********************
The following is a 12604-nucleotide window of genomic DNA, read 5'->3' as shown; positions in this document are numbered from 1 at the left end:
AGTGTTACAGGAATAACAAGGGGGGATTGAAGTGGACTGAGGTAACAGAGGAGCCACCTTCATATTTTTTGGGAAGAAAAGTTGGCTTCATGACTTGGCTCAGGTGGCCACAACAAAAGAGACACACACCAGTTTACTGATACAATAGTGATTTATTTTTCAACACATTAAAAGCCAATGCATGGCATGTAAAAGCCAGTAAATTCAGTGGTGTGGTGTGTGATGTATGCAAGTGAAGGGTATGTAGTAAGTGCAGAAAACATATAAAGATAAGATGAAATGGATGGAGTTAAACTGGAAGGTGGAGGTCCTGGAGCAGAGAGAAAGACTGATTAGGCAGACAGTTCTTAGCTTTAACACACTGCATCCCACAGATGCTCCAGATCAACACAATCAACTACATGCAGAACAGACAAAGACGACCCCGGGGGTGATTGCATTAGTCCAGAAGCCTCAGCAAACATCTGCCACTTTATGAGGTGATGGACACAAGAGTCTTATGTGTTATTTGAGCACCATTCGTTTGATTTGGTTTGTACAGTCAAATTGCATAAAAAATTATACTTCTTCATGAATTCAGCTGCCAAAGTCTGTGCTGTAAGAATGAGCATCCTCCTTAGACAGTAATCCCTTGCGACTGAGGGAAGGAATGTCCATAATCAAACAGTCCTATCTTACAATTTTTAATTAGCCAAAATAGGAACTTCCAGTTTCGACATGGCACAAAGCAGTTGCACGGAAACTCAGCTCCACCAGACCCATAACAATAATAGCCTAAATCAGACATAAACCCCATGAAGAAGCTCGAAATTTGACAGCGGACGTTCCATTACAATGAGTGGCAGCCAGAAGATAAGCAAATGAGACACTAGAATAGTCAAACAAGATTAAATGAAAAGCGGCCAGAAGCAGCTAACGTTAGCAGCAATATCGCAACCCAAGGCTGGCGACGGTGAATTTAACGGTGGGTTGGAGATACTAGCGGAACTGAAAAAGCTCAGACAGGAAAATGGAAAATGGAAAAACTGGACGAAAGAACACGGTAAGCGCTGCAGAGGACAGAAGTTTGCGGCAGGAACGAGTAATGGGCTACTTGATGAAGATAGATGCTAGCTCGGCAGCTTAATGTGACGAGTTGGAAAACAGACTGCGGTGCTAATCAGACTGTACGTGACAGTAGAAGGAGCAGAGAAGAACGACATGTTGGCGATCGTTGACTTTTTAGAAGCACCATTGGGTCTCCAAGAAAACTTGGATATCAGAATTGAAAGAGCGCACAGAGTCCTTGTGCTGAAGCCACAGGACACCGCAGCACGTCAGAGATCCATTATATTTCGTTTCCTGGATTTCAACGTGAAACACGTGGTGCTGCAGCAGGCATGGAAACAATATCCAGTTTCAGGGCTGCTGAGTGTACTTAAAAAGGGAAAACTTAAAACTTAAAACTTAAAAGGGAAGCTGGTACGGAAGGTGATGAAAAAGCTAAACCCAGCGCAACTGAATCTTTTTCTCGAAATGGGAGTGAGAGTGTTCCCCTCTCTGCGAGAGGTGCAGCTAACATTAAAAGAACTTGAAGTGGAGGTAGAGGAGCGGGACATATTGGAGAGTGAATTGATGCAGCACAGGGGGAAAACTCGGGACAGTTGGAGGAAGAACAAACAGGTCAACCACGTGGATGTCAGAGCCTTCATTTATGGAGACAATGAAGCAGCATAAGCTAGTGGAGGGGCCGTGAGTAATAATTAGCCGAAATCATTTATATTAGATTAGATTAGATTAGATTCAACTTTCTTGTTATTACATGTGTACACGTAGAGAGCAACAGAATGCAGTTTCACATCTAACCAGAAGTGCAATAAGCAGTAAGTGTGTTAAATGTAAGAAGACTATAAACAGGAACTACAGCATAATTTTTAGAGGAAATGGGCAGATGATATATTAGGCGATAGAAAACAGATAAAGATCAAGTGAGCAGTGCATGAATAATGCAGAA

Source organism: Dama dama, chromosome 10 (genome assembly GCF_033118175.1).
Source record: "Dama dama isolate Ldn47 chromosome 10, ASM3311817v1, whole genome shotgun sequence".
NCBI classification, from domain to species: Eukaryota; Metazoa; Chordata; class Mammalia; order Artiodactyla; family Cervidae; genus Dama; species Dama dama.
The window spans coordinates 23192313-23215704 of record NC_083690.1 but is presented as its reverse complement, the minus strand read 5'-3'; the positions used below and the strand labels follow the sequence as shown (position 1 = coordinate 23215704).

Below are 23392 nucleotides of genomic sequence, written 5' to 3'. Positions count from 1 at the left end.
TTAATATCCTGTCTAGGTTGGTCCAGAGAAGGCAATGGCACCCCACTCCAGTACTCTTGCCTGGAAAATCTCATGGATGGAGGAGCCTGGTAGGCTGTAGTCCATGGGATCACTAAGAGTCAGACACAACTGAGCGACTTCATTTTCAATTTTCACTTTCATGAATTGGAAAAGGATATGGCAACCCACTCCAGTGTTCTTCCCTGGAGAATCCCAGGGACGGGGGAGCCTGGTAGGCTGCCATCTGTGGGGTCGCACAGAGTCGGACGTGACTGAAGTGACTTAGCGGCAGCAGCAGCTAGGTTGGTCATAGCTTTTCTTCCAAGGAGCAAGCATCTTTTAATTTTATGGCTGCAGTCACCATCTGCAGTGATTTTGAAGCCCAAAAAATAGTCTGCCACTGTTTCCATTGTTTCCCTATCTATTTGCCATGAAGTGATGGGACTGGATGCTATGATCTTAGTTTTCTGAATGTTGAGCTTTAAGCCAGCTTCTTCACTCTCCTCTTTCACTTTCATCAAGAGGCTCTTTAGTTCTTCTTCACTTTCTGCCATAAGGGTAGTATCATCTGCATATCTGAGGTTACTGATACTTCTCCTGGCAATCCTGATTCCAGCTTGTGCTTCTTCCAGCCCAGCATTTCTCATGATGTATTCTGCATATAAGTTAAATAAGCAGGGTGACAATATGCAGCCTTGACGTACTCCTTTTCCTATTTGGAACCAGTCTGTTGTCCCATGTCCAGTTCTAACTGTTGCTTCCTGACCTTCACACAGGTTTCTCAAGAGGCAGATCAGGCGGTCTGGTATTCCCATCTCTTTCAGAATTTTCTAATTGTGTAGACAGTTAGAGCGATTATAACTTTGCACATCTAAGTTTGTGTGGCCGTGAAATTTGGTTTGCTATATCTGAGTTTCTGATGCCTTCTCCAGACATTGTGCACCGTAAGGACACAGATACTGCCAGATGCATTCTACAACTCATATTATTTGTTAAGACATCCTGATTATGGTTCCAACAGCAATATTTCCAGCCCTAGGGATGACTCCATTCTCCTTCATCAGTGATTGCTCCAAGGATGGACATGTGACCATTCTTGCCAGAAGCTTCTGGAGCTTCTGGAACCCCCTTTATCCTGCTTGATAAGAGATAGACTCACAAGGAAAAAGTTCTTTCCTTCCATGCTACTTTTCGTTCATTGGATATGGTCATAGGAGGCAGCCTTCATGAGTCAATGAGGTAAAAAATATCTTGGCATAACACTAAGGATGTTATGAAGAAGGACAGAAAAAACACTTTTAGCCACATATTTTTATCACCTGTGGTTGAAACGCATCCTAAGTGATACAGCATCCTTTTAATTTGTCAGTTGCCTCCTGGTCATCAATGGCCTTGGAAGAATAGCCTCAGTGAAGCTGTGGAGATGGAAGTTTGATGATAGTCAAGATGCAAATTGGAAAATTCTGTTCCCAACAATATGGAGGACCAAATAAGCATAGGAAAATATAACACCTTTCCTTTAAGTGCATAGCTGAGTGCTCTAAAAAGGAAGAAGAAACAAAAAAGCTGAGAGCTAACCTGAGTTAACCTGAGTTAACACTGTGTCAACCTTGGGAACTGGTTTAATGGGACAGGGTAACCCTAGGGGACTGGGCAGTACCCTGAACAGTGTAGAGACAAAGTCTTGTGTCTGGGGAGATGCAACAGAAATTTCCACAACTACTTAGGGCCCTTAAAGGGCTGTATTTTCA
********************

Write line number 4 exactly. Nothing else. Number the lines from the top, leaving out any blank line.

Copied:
Source record: "Dama dama isolate Ldn47 chromosome 10, ASM3311817v1, whole genome shotgun sequence".